Work.

Life.

Snuggles.

Fights need to be broken up over the girls’ much loved baby dolls.

… and fake cell phones.  And crayons. And stuffed animals.

The list goes on and on.

And then one of the girls hides under a high chair, or screams at the ducks outside.

And I’m all like, “I SHOULD BLOG! This moment! Must remember it always!”

… and then I forget because just as soon as the twins are doing something cute, water is boiling over on the stove or they found my lipstick. etc. etc. etc.

It feels like writer’s block.

But it’s not.

It’s life block.

And, honestly, a little bit of self-censorship.

I mean, I’d love to go on a good old fashioned political rant.  Or a “what’s wrong with America” diatribe, but you know, this is not the forum for that.  And honestly, no one needs any more of that shenanigans.

I prefer lighter, more uplifting word fare.

I read this blog written by a woman namedGlennon and I love it because it focuses on love and friendship and working at life together in a team.  I appreciate what she does for the sisterhood. The sentiment of supporting and encouraging each other is something I believe in.

And, in much the same way, I think Ree builds up the sisterhood by reminding us that nothing cures what ails ya quite like homemade pasta, bacon and cheese. I believe in that, too.

Organic, of course.  (Unless no one’s looking, then I’ll take whatever bacon/cheese/pasta I can get my hands on!)

But my point is this: chocolate.

And, if I have an option, just in case I do, wine, too.

In closing, my new year’s resolutions are as follows:

  • Continue losing weight.
  • Try to exercise more.  Running after the twins does not count.
  • Blog more.  Like three times a month. Not like, never.

That is all. Candy.

stages of Weight Watchers

I was talking to my friend Ginger*, my on-again-off-again Weight Watchers (WW) buddy.  I have noticed a pattern emerging from our many trists with the evil dub-dub.

1. Grief. Right before you log on to WW.com to sign up AGAIN, I think “Did I have my last hot dog FOREVER? How about one more large cheesy beef with extra cheese, hold the veggies of any kind except for french fries (which is totally a vegetable) with extra cheese – make that orange cheese?” It is anguish and sadness that comes and goes when you least expect it.

2. Anger. Ginger is currently dealing with anger.

“Wait, how many points do you get?” she asked me on the phone tonight. “THAT IS TWELVE MORE THAN I GET!”

I could hear the rage pouring through the phone.

“Well, yay for me, Ginge, I’m fatter than you.  Woot!” I tell her enthusiastically, hoping to distract her.

“And I have to budget for JACK DANIELS!” she wails. “Do you know I ate a Smart Ones Cheeseburger snack burger FOR DINNER tonight?? It was four points.”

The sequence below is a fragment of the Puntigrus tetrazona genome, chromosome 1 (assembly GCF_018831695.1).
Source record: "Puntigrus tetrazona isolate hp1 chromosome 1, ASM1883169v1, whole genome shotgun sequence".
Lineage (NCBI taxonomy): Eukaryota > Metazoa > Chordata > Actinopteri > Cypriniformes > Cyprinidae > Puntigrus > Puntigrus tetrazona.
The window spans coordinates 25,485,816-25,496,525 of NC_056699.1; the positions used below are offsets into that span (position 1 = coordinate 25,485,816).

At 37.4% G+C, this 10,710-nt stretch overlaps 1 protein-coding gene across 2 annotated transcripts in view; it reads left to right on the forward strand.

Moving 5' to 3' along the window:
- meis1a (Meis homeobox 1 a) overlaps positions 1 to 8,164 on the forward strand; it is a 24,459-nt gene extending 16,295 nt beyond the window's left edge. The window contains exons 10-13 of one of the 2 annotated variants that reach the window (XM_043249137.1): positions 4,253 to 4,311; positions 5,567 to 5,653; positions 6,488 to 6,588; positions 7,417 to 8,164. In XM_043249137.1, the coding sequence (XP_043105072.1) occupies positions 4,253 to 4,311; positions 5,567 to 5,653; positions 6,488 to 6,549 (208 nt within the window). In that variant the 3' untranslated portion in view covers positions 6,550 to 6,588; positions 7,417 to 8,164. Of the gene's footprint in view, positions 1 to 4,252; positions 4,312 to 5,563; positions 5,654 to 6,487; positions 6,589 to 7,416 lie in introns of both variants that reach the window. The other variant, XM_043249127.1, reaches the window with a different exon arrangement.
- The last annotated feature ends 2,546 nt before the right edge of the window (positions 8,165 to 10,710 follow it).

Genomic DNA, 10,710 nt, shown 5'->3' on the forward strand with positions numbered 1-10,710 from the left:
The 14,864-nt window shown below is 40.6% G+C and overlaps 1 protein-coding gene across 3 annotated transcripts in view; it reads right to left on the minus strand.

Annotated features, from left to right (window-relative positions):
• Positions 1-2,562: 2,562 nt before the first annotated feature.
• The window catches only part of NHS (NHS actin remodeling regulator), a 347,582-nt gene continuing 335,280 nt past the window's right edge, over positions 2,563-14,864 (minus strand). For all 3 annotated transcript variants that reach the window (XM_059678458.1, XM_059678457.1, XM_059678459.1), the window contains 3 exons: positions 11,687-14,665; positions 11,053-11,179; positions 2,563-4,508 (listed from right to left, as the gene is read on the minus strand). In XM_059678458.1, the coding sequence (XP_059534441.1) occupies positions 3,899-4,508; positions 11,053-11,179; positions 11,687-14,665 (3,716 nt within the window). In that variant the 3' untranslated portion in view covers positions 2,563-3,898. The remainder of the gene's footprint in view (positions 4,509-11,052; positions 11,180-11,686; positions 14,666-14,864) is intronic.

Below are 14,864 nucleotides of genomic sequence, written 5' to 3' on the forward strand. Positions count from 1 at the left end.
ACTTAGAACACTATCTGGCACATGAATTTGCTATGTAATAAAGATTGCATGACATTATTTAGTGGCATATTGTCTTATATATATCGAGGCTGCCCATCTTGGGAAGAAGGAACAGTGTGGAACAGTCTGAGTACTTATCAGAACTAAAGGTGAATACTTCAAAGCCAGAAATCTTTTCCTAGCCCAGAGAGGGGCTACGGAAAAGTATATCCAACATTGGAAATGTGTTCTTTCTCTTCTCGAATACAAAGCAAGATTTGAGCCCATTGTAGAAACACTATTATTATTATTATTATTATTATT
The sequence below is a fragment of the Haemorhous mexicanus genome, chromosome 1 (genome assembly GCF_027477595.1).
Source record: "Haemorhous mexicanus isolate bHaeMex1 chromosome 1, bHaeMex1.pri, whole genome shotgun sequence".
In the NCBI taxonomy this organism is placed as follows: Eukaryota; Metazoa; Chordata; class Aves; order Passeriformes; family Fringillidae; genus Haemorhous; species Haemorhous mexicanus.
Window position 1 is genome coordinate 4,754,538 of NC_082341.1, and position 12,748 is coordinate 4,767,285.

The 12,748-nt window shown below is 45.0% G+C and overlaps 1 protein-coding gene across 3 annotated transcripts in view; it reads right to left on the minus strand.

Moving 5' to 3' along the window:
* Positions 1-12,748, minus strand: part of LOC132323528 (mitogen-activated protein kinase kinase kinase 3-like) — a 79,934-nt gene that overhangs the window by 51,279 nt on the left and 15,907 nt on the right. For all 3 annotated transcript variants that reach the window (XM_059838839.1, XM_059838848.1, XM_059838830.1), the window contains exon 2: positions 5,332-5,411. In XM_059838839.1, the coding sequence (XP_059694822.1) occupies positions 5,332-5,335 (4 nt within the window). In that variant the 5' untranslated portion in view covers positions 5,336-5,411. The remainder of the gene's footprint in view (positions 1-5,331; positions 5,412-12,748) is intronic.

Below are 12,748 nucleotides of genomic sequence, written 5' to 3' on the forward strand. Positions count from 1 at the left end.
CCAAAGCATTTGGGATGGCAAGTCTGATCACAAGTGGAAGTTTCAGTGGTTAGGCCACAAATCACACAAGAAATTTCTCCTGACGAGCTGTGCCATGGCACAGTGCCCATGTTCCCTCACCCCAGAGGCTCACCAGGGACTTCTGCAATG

“Wait, four points?” I ask, concerned. “I counted it as five points today when I had it for a snack.”

I hear rustling in the background. “Wait. You’re right. Five. Hold on – that was your SNACK? I don’t even get a snack!” she continues hysterically. Then I hear gulping. I assume it is the aforementioned Jack Daniels.

3. Delusion. About partway into day three, I start telling myself that I really am not THAT bad off. Who cares if I have to use a rubberband to close my pants and I’m not even pregnant?? Whatevs. I can live like this.

4. Horror. This usually immediately follows delusion when I see a picture of myself now or step on the scale. Horror also has a lovely subcategory of shame-spiraling: I will never leave the house again! WHAAA!!!

5. Acceptance. This usually happens on a day when I’ve been distracted by reality TV long enough to forget to eat an entire chocolate cake.  And I think, “Wow, how do I have so many points left for dinner?  This is amazing and WW is an awesome program!”

The important thing when it comes to successfully participating in WW is to try to live in stage #5, until you can get your dear friend Ginger on the phone so together you can experience #1-4.

Otherwise, I usually just eat a chocolate cake and pour dark hershey’s syrup directly into my mouth.

And yet, I’m not really sure why my pants stopped fitting. Curious.

*name has been changed to protect the somewhat innocent…

… Also, Ginger would like you all to know she’s moved on to Vodka…

how’s it goin’?

Welp, I’m holding fast to my New Year’s Resolutions – sticking to the old Weight Watchers routine and working out. I was hoping everyone else at the gym would have less resolve, but apparently they are all just as resolved as I am.  Which means I have to park in overflow.

Which really, is probably for the best, right?  I mean, I’m going to the gym to WORK OUT, right?? It always cracks me up to watch people fight over parking spots to be closest to the gym door. (which I can understand if you have children/babies/etc to carry into the gym…)

So following Weight Watchers and doing the Couch-to-5K program is going alright, but I am finding it somewhat difficult to adhere when trying to juggle working full time, two babies, Frank and sleeping. Eating well requires planning and thought. Mindlessly popping food into my mouth is not going to shed the pounds.  And getting to the gym, even for a simple 30 minute work out, requires a ton of planning, too. Who has the kids? When will I eat? Do I need to go somewhere afterwards that requires me not to be a sweaty mess?? Ugh.